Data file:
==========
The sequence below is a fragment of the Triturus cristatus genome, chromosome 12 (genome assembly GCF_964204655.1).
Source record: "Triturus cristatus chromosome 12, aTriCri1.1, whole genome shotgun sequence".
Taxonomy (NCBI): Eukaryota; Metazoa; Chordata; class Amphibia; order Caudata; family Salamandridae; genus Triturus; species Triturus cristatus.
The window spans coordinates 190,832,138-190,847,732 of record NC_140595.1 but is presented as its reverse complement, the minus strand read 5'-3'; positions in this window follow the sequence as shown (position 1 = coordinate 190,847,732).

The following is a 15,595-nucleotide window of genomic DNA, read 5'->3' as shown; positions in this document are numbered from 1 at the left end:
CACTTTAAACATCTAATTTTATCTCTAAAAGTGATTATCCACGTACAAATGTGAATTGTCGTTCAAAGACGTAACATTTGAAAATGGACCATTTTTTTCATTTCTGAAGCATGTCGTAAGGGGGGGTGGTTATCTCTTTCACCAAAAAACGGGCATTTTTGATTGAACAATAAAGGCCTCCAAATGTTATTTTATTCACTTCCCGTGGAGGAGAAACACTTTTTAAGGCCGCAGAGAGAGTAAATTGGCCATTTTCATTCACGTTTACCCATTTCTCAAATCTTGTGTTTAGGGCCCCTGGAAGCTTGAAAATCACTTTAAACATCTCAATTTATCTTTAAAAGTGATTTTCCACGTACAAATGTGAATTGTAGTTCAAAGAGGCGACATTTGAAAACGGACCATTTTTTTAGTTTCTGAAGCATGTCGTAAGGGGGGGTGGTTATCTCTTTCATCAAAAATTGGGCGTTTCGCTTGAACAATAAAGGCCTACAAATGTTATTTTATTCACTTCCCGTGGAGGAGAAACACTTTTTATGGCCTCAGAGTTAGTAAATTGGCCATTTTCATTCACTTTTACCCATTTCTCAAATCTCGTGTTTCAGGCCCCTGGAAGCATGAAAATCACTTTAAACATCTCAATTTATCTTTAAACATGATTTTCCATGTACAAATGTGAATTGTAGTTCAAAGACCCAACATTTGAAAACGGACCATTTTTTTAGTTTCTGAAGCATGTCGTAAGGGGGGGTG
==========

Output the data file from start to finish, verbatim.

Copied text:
The sequence below is a fragment of the Triturus cristatus genome, chromosome 12 (genome assembly GCF_964204655.1).
Source record: "Triturus cristatus chromosome 12, aTriCri1.1, whole genome shotgun sequence".
Taxonomy (NCBI): Eukaryota; Metazoa; Chordata; class Amphibia; order Caudata; family Salamandridae; genus Triturus; species Triturus cristatus.
The window spans coordinates 190,832,138-190,847,732 of record NC_140595.1 but is presented as its reverse complement, the minus strand read 5'-3'; positions in this window follow the sequence as shown (position 1 = coordinate 190,847,732).

The following is a 15,595-nucleotide window of genomic DNA, read 5'->3' as shown; positions in this document are numbered from 1 at the left end:
CACTTTAAACATCTAATTTTATCTCTAAAAGTGATTATCCACGTACAAATGTGAATTGTCGTTCAAAGACGTAACATTTGAAAATGGACCATTTTTTTCATTTCTGAAGCATGTCGTAAGGGGGGGTGGTTATCTCTTTCACCAAAAAACGGGCATTTTTGATTGAACAATAAAGGCCTCCAAATGTTATTTTATTCACTTCCCGTGGAGGAGAAACACTTTTTAAGGCCGCAGAGAGAGTAAATTGGCCATTTTCATTCACGTTTACCCATTTCTCAAATCTTGTGTTTAGGGCCCCTGGAAGCTTGAAAATCACTTTAAACATCTCAATTTATCTTTAAAAGTGATTTTCCACGTACAAATGTGAATTGTAGTTCAAAGAGGCGACATTTGAAAACGGACCATTTTTTTAGTTTCTGAAGCATGTCGTAAGGGGGGGTGGTTATCTCTTTCATCAAAAATTGGGCGTTTCGCTTGAACAATAAAGGCCTACAAATGTTATTTTATTCACTTCCCGTGGAGGAGAAACACTTTTTATGGCCTCAGAGTTAGTAAATTGGCCATTTTCATTCACTTTTACCCATTTCTCAAATCTCGTGTTTCAGGCCCCTGGAAGCATGAAAATCACTTTAAACATCTCAATTTATCTTTAAACATGATTTTCCATGTACAAATGTGAATTGTAGTTCAAAGACCCAACATTTGAAAACGGACCATTTTTTTAGTTTCTGAAGCATGTCGTAAGGGGGGGTG